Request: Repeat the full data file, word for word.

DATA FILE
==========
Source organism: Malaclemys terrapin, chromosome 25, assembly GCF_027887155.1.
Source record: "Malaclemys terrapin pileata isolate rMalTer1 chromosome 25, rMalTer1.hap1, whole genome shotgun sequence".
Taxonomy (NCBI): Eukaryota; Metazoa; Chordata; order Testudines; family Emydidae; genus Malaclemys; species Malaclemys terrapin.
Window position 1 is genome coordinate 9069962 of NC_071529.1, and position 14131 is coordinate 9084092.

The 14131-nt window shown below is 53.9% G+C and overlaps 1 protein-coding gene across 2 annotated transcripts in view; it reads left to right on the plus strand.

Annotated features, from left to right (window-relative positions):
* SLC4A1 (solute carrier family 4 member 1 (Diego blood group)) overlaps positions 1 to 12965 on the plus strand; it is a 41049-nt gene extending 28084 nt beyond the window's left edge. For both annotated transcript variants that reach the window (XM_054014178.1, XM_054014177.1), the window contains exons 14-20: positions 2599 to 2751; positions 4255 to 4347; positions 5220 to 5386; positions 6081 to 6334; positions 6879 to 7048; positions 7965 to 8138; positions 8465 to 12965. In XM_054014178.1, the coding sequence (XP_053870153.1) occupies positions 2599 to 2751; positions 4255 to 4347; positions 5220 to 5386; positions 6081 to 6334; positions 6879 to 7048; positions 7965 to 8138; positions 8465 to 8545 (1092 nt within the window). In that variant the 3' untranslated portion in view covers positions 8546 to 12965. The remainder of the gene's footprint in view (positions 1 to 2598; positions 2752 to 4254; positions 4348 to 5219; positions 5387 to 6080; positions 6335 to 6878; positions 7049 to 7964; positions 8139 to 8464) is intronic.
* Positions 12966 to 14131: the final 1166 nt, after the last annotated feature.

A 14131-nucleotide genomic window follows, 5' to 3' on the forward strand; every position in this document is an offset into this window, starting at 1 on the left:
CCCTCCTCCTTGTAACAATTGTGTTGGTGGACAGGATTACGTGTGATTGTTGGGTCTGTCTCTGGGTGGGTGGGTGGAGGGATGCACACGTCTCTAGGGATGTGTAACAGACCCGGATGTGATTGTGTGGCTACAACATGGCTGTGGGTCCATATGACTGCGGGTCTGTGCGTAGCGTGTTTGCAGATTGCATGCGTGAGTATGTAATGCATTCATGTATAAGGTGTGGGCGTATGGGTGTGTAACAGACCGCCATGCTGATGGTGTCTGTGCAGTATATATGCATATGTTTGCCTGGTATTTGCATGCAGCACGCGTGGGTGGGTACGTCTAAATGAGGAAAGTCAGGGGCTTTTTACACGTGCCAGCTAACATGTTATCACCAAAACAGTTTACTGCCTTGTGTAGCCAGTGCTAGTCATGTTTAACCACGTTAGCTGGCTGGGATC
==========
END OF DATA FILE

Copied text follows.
Source organism: Malaclemys terrapin, chromosome 25, assembly GCF_027887155.1.
Source record: "Malaclemys terrapin pileata isolate rMalTer1 chromosome 25, rMalTer1.hap1, whole genome shotgun sequence".
Taxonomy (NCBI): Eukaryota; Metazoa; Chordata; order Testudines; family Emydidae; genus Malaclemys; species Malaclemys terrapin.
Window position 1 is genome coordinate 9069962 of NC_071529.1, and position 14131 is coordinate 9084092.

The 14131-nt window shown below is 53.9% G+C and overlaps 1 protein-coding gene across 2 annotated transcripts in view; it reads left to right on the plus strand.

Annotated features, from left to right (window-relative positions):
* SLC4A1 (solute carrier family 4 member 1 (Diego blood group)) overlaps positions 1 to 12965 on the plus strand; it is a 41049-nt gene extending 28084 nt beyond the window's left edge. For both annotated transcript variants that reach the window (XM_054014178.1, XM_054014177.1), the window contains exons 14-20: positions 2599 to 2751; positions 4255 to 4347; positions 5220 to 5386; positions 6081 to 6334; positions 6879 to 7048; positions 7965 to 8138; positions 8465 to 12965. In XM_054014178.1, the coding sequence (XP_053870153.1) occupies positions 2599 to 2751; positions 4255 to 4347; positions 5220 to 5386; positions 6081 to 6334; positions 6879 to 7048; positions 7965 to 8138; positions 8465 to 8545 (1092 nt within the window). In that variant the 3' untranslated portion in view covers positions 8546 to 12965. The remainder of the gene's footprint in view (positions 1 to 2598; positions 2752 to 4254; positions 4348 to 5219; positions 5387 to 6080; positions 6335 to 6878; positions 7049 to 7964; positions 8139 to 8464) is intronic.
* Positions 12966 to 14131: the final 1166 nt, after the last annotated feature.

A 14131-nucleotide genomic window follows, 5' to 3' on the forward strand; every position in this document is an offset into this window, starting at 1 on the left:
CCCTCCTCCTTGTAACAATTGTGTTGGTGGACAGGATTACGTGTGATTGTTGGGTCTGTCTCTGGGTGGGTGGGTGGAGGGATGCACACGTCTCTAGGGATGTGTAACAGACCCGGATGTGATTGTGTGGCTACAACATGGCTGTGGGTCCATATGACTGCGGGTCTGTGCGTAGCGTGTTTGCAGATTGCATGCGTGAGTATGTAATGCATTCATGTATAAGGTGTGGGCGTATGGGTGTGTAACAGACCGCCATGCTGATGGTGTCTGTGCAGTATATATGCATATGTTTGCCTGGTATTTGCATGCAGCACGCGTGGGTGGGTACGTCTAAATGAGGAAAGTCAGGGGCTTTTTACACGTGCCAGCTAACATGTTATCACCAAAACAGTTTACTGCCTTGTGTAGCCAGTGCTAGTCATGTTTAACCACGTTAGCTGGCTGGGATC